Evolution of translation initiation sequences using in vitro yeast ribosome display

Rui Gan, Michael C. Jewett*

*Corresponding author for this work

Research output: Contribution to journalArticlepeer-review

9 Scopus citations


We report a novel in vitro yeast ribosome display method based on cell-free protein synthesis (CFPS) using linear DNA templates. We demonstrate that our platform can enrich a target gene from a model library by 100-fold per round of selection. We demonstrate the utility of our approach by evolving cap-independent translation initiation (CITI) sequences, which result in a 13-fold increase in CFPS yields after four rounds of selection, and a threefold further increase by placing the beneficial short sequences in tandem. We also show that 12 of the selected CITI sequences permit precise control of gene expression in vitro over a range of up to 80-fold by enhancing translation (and not as cryptic promoters). These 12 sequences are then shown to tune protein expression in vivo, though likely due to a different mechanism. Looking forward, yeast ribosome display holds promise for evolving libraries of proteins and DNA regulatory parts for protein engineering and synthetic biology. Biotechnol. Bioeng. 2016;113: 1777–1786.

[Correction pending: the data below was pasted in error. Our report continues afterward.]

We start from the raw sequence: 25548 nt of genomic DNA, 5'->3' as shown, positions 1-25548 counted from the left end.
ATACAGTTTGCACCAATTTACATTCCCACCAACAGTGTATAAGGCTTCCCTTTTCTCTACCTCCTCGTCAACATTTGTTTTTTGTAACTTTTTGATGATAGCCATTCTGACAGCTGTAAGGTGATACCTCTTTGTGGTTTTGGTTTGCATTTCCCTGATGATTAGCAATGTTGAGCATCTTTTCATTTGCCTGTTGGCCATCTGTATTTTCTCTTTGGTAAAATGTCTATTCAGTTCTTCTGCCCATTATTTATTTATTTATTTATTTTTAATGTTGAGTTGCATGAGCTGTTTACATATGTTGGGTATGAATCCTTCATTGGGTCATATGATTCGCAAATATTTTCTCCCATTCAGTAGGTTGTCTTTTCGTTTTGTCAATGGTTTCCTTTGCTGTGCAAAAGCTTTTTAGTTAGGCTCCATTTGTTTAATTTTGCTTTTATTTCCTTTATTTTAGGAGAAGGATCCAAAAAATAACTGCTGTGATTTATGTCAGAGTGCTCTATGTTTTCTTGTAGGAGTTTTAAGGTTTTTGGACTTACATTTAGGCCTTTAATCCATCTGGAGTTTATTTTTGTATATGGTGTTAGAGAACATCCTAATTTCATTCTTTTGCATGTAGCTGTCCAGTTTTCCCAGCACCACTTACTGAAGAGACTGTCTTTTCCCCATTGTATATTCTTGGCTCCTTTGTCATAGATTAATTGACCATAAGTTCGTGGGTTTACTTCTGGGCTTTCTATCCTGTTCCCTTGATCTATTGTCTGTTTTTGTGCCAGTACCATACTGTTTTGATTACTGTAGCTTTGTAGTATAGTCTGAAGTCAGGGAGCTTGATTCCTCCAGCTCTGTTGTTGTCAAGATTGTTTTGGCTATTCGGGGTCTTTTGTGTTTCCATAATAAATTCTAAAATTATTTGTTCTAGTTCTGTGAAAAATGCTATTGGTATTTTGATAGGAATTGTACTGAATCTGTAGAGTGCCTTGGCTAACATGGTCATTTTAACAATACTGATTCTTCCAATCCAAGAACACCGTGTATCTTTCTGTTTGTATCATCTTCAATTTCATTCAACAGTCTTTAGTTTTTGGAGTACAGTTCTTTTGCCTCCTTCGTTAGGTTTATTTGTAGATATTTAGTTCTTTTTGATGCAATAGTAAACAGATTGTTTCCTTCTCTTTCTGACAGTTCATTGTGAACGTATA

Original languageEnglish (US)
Pages (from-to)1777-1786
Number of pages10
JournalBiotechnology and Bioengineering
Issue number8
StatePublished - Aug 1 2016


  • cap-independent translation initiation
  • directed evolution
  • ribosome display
  • synthetic biology
  • yeast cell-free protein synthesis

ASJC Scopus subject areas

  • Applied Microbiology and Biotechnology
  • Bioengineering
  • Biotechnology


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